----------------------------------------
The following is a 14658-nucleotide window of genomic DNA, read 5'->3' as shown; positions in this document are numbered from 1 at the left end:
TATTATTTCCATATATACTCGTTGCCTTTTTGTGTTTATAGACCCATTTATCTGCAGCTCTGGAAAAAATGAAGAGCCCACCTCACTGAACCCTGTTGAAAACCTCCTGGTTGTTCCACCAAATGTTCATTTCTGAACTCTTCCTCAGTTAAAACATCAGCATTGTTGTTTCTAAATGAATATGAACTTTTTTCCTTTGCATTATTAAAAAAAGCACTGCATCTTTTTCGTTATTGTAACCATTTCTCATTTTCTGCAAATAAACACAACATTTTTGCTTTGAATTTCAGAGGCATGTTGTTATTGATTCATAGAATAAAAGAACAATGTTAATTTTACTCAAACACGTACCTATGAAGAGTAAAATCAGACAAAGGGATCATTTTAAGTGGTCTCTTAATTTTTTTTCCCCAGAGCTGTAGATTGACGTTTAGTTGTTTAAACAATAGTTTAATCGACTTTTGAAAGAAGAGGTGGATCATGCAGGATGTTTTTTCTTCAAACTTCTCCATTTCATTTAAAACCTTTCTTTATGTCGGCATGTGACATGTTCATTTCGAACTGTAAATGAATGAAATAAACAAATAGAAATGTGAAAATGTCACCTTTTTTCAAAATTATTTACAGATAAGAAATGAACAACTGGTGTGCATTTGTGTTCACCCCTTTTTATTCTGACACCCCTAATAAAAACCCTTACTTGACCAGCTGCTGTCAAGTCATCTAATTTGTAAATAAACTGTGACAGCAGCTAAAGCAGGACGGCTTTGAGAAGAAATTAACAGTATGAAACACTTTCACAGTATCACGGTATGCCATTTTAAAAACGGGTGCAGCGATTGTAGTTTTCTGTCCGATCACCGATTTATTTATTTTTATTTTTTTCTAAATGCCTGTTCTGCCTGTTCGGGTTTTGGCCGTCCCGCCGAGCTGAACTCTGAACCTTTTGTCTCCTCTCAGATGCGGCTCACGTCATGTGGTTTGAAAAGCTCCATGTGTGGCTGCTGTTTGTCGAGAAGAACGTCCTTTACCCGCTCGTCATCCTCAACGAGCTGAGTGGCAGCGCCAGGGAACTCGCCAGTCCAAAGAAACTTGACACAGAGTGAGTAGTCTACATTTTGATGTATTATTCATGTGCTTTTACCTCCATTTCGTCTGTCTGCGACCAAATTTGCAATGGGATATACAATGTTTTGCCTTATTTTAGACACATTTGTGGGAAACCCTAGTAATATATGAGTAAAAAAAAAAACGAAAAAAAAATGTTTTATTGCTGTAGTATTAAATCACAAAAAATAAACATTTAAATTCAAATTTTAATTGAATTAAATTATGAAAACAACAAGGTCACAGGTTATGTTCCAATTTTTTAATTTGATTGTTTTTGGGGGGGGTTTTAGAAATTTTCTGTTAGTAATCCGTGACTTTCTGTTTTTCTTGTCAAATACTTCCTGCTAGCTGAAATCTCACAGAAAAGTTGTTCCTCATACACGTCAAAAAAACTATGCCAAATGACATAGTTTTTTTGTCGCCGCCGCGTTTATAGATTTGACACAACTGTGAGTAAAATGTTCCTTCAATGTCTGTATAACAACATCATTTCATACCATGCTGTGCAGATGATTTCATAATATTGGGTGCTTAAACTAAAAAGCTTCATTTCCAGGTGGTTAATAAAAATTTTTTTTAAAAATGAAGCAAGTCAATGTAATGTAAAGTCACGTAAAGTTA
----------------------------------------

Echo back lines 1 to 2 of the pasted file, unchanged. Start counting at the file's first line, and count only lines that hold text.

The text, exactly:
The following is a 14658-nucleotide window of genomic DNA, read 5'->3' as shown; positions in this document are numbered from 1 at the left end:
TATTATTTCCATATATACTCGTTGCCTTTTTGTGTTTATAGACCCATTTATCTGCAGCTCTGGAAAAAATGAAGAGCCCACCTCACTGAACCCTGTTGAAAACCTCCTGGTTGTTCCACCAAATGTTCATTTCTGAACTCTTCCTCAGTTAAAACATCAGCATTGTTGTTTCTAAATGAATATGAACTTTTTTCCTTTGCATTATTAAAAAAAGCACTGCATCTTTTTCGTTATTGTAACCATTTCTCATTTTCTGCAAATAAACACAACATTTTTGCTTTGAATTTCAGAGGCATGTTGTTATTGATTCATAGAATAAAAGAACAATGTTAATTTTACTCAAACACGTACCTATGAAGAGTAAAATCAGACAAAGGGATCATTTTAAGTGGTCTCTTAATTTTTTTTCCCCAGAGCTGTAGATTGACGTTTAGTTGTTTAAACAATAGTTTAATCGACTTTTGAAAGAAGAGGTGGATCATGCAGGATGTTTTTTCTTCAAACTTCTCCATTTCATTTAAAACCTTTCTTTATGTCGGCATGTGACATGTTCATTTCGAACTGTAAATGAATGAAATAAACAAATAGAAATGTGAAAATGTCACCTTTTTTCAAAATTATTTACAGATAAGAAATGAACAACTGGTGTGCATTTGTGTTCACCCCTTTTTATTCTGACACCCCTAATAAAAACCCTTACTTGACCAGCTGCTGTCAAGTCATCTAATTTGTAAATAAACTGTGACAGCAGCTAAAGCAGGACGGCTTTGAGAAGAAATTAACAGTATGAAACACTTTCACAGTATCACGGTATGCCATTTTAAAAACGGGTGCAGCGATTGTAGTTTTCTGTCCGATCACCGATTTATTTATTTTTATTTTTTTCTAAATGCCTGTTCTGCCTGTTCGGGTTTTGGCCGTCCCGCCGAGCTGAACTCTGAACCTTTTGTCTCCTCTCAGATGCGGCTCACGTCATGTGGTTTGAAAAGCTCCATGTGTGGCTGCTGTTTGTCGAGAAGAACGTCCTTTACCCGCTCGTCATCCTCAACGAGCTGAGTGGCAGCGCCAGGGAACTCGCCAGTCCAAAGAAACTTGACACAGAGTGAGTAGTCTACATTTTGATGTATTATTCATGTGCTTTTACCTCCATTTCGTCTGTCTGCGACCAAATTTGCAATGGGATATACAATGTTTTGCCTTATTTTAGACACATTTGTGGGAAACCCTAGTAATATATGAGTAAAAAAAAAAACGAAAAAAAAATGTTTTATTGCTGTAGTATTAAATCACAAAAAATAAACATTTAAATTCAAATTTTAATTGAATTAAATTATGAAAACAACAAGGTCACAGGTTATGTTCCAATTTTTTAATTTGATTGTTTTTGGGGGGGGTTTTAGAAATTTTCTGTTAGTAATCCGTGACTTTCTGTTTTTCTTGTCAAATACTTCCTGCTAGCTGAAATCTCACAGAAAAGTTGTTCCTCATACACGTCAAAAAAACTATGCCAAATGACATAGTTTTTTTGTCGCCGCCGCGTTTATAGATTTGACACAACTGTGAGTAAAATGTTCCTTCAATGTCTGTATAACAACATCATTTCATACCATGCTGTGCAGATGATTTCATAATATTGGGTGCTTAAACTAAAAAGCTTCATTTCCAGGTGGTTAATAAAAATTTTTTTTAAAAATGAAGCAAGTCAATGTAATGTAAAGTCACGTAAAGTTA